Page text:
# 529-0442-00L Advanced Kinetics

Semester | Spring Semester 2019 |

Lecturers | H. J. Wörner, J. Richardson |

Periodicity | yearly recurring course |

Language of instruction | English |

Abstract | This lecture covers the theoretical foundations of quantum dynamics and its application to chemical reaction kinetics. In the second part the experimental methods of time-resolved molecular spectroscopy are introduced. |

Objective | This lecture provides the conceptual foundations of chemical reaction dynamics and shows how primary molecular processes can be studied by theoretical simulation and experiment. |

Content | In the first part, the theory of quantum dynamics is derived from the time-dependent Schrödinger equation. The theory is illustrated with molecular examples including tunnelling, recurrences, nonadiabatic crossings. A rigorous rate theory is obtained both from a quantum-mechanical picture as well as within the classical approximation. The approximations leading to conventional transition-state theory for polyatomic reactions are discussed. In this way, relaxation and irreversibility will be explained which are at the foundation of statistical mechanics. In the second part, three-dimensional scattering theory is introduced and applied to discuss molecular collisions and photoionization. Experimental techniques for the study of photochemical primary processes, photochemical reactions and chemical reaction dynamics are introduced (time-resolved spectroscopies on nano- to attosecond time scales, molecular beam methods). Finally, the quantum dynamics of systems with a very large number of quantum states are discussed, introducing the Pauli equations and the Pauli entropy. |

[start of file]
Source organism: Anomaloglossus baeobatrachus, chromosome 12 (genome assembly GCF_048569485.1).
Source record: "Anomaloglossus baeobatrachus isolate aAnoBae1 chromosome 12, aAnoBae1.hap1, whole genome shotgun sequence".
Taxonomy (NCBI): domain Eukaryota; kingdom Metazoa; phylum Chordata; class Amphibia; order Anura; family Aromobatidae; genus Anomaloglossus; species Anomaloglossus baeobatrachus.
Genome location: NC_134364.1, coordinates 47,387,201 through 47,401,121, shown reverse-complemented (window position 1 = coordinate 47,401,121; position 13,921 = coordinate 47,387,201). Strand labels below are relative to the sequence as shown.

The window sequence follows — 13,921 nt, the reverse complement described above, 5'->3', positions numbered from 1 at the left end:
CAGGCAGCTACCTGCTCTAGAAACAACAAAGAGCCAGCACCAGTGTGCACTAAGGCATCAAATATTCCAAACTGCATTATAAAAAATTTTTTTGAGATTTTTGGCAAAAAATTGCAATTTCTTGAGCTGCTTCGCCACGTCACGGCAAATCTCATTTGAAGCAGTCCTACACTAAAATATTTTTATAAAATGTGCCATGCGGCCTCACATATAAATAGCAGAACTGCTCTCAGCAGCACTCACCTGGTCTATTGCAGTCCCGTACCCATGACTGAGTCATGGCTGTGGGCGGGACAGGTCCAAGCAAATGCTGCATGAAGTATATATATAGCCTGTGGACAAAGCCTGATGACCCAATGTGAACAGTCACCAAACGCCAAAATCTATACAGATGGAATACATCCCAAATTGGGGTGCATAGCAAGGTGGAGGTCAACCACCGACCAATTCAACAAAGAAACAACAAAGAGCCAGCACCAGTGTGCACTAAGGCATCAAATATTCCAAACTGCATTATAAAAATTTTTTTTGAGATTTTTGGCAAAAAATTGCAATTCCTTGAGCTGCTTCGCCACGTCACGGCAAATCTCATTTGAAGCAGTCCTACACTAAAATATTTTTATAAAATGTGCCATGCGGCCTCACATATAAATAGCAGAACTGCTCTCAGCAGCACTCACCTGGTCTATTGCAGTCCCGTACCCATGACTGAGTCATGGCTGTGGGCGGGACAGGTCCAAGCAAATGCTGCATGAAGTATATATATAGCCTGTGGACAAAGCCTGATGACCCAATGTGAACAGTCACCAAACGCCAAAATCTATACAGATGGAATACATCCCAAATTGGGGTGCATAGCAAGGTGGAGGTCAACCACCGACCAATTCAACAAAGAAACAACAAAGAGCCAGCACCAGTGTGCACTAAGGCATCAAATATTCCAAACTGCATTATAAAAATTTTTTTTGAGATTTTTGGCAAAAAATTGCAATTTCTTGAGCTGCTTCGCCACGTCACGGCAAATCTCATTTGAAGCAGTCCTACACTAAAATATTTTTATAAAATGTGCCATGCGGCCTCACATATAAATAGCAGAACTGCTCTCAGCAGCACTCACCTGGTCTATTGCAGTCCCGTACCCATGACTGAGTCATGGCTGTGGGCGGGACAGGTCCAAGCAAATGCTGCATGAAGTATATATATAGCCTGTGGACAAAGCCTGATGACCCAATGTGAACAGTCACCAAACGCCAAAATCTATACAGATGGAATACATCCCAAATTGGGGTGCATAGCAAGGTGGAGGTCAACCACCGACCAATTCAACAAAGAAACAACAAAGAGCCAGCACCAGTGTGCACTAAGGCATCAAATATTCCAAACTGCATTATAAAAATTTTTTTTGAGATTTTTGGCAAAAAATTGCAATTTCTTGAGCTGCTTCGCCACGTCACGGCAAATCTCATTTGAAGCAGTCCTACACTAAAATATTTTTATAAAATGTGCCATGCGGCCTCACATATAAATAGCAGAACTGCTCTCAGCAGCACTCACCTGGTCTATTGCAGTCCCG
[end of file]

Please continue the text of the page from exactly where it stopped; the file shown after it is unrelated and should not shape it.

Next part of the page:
Lecture notes | Will be available online. |

Literature | D. J. Tannor, Introduction to Quantum Mechanics: A Time-Dependent Perspective R. D. Levine, Molecular Reaction Dynamics S. Mukamel, Principles of Nonlinear Optical Spectroscopy Z. Chang, Fundamentals of Attosecond Optics |

Prerequisites / Notice | 529-0422-00L Physical Chemistry II: Chemical Reaction Dynamics |